Qureshi’s afternoon speech prompted a vehement response from India, which exercised its right of reply at the end of the daylong meeting and accused Pakistan of spreading “fake allegations and fake facts.” Pakistan, in turn, responded by accusing India of “practicing terrorism as an instrument of state policy.”

Since independence from Britain in 1947, Pakistan and India have fought two of their three wars over Kashmir, divided between the two countries but sought by each in its entirety. “The unresolved Jammu and Kashmir dispute hinders the realization of the goal of durable peace between the two countries,” Qureshi said. “For over 70 years it has remained on the agenda of the U.N. Security Council and a blot on the conscience of humanity.”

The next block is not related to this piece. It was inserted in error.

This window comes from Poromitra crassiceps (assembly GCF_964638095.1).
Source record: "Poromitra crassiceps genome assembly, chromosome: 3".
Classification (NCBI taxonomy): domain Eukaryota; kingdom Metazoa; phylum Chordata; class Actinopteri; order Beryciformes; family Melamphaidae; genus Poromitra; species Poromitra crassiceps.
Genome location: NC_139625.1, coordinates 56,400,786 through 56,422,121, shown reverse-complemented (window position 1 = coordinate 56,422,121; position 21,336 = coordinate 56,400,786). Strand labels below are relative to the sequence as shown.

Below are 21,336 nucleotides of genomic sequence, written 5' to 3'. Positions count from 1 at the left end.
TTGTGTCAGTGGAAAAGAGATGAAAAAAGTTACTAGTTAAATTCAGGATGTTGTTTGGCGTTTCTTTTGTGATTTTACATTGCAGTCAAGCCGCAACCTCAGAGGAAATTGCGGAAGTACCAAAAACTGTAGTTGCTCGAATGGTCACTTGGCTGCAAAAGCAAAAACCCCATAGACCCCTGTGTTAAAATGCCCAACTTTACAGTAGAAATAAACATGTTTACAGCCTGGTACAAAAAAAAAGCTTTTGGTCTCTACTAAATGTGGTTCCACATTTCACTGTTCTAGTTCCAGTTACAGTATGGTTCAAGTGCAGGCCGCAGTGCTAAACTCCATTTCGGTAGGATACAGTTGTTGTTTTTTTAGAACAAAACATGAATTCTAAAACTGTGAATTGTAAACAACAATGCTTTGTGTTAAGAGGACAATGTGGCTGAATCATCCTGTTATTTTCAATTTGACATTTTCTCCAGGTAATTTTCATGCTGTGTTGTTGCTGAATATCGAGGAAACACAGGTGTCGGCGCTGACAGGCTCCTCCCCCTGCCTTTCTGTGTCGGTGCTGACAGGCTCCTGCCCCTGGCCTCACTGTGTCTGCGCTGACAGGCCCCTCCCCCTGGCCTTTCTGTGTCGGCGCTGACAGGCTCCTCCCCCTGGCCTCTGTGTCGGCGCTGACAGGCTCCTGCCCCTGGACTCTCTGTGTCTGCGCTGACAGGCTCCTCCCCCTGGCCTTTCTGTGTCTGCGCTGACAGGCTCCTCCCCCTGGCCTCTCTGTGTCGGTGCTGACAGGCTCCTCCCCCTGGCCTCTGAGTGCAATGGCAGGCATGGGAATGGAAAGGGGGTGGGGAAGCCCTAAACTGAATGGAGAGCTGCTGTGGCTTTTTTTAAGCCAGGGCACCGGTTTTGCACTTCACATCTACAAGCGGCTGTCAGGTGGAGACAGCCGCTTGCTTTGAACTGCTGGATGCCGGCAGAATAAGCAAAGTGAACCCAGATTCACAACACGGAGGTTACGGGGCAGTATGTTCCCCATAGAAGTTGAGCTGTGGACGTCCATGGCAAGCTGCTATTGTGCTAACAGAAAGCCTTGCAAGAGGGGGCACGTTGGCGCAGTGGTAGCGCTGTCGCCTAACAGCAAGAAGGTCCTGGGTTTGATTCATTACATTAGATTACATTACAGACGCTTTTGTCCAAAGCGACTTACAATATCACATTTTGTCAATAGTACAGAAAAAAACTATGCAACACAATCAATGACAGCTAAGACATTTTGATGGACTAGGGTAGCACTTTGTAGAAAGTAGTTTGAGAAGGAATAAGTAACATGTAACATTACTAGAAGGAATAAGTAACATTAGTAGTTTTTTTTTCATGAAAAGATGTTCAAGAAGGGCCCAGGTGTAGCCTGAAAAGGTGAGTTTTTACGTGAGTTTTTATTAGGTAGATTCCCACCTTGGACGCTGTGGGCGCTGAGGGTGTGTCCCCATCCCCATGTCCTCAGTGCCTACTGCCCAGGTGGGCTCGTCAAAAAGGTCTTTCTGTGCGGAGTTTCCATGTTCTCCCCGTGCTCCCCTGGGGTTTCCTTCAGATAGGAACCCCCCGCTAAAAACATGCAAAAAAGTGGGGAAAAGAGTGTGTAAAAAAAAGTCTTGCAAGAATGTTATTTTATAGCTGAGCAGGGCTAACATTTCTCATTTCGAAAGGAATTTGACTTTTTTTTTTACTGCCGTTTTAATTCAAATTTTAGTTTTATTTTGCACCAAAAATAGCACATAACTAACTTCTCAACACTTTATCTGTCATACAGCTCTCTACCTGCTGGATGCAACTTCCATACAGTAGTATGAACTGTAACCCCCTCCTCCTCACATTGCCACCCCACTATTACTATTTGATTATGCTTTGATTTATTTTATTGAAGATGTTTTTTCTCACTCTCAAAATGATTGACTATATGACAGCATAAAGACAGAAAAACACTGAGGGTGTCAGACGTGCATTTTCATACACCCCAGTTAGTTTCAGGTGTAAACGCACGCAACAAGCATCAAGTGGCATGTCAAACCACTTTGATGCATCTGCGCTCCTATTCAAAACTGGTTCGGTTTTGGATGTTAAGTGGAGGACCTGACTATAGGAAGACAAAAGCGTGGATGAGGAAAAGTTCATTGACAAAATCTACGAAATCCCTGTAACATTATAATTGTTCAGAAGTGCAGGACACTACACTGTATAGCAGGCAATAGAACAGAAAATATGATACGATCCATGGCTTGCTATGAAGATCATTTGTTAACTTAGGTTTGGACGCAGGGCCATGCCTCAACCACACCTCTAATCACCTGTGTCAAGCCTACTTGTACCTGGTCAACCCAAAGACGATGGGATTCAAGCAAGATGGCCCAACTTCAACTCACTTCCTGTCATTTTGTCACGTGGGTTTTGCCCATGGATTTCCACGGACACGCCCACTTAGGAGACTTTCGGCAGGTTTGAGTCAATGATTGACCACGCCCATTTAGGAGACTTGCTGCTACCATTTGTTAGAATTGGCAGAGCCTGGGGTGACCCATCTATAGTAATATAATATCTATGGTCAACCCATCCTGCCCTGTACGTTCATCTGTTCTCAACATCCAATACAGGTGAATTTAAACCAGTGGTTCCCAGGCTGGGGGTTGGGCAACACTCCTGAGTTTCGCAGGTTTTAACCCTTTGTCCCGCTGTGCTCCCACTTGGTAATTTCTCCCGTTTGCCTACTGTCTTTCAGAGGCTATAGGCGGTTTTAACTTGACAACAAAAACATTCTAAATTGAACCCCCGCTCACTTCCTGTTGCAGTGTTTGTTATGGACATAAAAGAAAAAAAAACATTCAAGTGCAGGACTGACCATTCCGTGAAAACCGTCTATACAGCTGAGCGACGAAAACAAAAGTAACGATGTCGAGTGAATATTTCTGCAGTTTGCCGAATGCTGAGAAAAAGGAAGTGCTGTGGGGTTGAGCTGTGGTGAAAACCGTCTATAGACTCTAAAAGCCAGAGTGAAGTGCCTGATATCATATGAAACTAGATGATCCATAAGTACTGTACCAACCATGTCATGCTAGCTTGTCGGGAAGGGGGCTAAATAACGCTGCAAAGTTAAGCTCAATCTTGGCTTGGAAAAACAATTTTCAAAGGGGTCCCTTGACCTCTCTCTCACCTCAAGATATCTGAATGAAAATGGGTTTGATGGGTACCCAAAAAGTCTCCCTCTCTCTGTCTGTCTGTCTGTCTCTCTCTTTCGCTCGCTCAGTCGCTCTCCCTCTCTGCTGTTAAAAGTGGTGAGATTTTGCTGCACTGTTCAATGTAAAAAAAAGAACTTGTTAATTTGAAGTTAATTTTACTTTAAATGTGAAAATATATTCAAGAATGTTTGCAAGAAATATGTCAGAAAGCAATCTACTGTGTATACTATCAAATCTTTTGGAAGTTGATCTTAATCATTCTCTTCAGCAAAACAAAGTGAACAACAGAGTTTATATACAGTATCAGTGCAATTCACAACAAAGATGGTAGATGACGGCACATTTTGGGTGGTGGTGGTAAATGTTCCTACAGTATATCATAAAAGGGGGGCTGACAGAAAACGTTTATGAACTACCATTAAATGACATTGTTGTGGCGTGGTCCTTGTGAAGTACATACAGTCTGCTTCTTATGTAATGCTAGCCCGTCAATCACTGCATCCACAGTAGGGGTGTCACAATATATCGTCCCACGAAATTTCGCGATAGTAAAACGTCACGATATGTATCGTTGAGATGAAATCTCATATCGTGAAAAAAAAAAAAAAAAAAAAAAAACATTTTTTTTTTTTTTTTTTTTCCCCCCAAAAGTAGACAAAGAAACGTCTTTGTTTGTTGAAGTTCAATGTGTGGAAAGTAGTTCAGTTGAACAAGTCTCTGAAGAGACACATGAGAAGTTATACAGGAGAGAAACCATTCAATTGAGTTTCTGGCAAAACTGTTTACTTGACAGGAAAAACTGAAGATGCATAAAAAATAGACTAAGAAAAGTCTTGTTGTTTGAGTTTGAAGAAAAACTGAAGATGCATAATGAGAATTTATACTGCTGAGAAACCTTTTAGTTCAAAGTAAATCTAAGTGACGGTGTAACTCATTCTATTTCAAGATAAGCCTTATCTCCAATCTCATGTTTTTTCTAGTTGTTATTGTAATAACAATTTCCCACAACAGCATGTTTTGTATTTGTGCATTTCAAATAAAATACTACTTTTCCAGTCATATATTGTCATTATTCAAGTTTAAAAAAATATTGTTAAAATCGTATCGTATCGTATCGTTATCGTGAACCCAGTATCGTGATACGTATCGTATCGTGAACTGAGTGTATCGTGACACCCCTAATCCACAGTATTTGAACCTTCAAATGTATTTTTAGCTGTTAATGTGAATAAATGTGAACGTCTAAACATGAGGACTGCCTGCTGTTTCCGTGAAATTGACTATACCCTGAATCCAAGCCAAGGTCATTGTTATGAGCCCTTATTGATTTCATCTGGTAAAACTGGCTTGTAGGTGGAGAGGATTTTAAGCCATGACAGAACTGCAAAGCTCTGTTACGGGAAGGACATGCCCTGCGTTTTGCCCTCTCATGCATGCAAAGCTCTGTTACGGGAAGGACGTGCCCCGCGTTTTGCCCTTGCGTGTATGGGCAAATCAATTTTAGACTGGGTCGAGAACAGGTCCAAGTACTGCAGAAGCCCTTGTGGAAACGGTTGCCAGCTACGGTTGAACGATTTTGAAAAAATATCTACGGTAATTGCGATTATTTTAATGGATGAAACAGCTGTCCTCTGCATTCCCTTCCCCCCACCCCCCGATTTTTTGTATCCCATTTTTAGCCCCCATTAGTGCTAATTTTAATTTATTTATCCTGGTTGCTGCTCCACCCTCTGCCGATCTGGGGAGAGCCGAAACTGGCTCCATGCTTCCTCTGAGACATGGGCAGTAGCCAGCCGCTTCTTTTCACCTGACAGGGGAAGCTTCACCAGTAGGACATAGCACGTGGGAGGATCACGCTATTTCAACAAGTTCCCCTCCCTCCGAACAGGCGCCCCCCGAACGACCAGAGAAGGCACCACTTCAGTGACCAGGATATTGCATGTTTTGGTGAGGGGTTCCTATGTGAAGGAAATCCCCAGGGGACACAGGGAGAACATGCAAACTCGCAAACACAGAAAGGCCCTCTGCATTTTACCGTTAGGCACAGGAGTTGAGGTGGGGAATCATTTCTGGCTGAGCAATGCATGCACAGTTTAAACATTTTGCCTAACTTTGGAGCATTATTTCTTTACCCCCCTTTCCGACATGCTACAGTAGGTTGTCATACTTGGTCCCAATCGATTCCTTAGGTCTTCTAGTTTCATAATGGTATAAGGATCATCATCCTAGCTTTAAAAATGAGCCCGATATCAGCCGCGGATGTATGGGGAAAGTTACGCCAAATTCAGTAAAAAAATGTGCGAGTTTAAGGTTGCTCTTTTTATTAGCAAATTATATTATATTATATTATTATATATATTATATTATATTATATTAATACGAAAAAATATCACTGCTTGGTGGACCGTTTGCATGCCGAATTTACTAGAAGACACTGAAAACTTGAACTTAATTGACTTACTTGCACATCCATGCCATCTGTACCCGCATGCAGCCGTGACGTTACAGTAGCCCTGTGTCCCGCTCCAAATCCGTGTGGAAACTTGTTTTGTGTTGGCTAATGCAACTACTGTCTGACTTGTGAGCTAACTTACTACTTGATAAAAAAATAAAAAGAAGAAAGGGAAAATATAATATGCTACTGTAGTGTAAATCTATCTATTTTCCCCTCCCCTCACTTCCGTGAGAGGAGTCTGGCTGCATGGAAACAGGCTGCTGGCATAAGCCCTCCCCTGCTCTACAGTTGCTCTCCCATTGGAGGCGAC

He welcomed the release of a report earlier this year by the U.N. High Commissioner for Human Rights that mentioned “chronic impunity for violations committed by security forces” in Kashmir. The report was written without visiting the region as both sides refused to grant unconditional access to the investigators. India at the time rejected it as a selective compilation of largely unverified information.

The U.N. has had a peacekeeping mission in the region since 1949, making it one of the world body’s longest-running peacekeeping operations. It is currently one of the smallest, with about 120 troops as of last month.

Associated Press writer Jennifer Peltz contributed.

07 January 2017 Saturday

Pakistan’s controversial military courts will no longer be functioning from Saturday after completing their two-year term, officials said.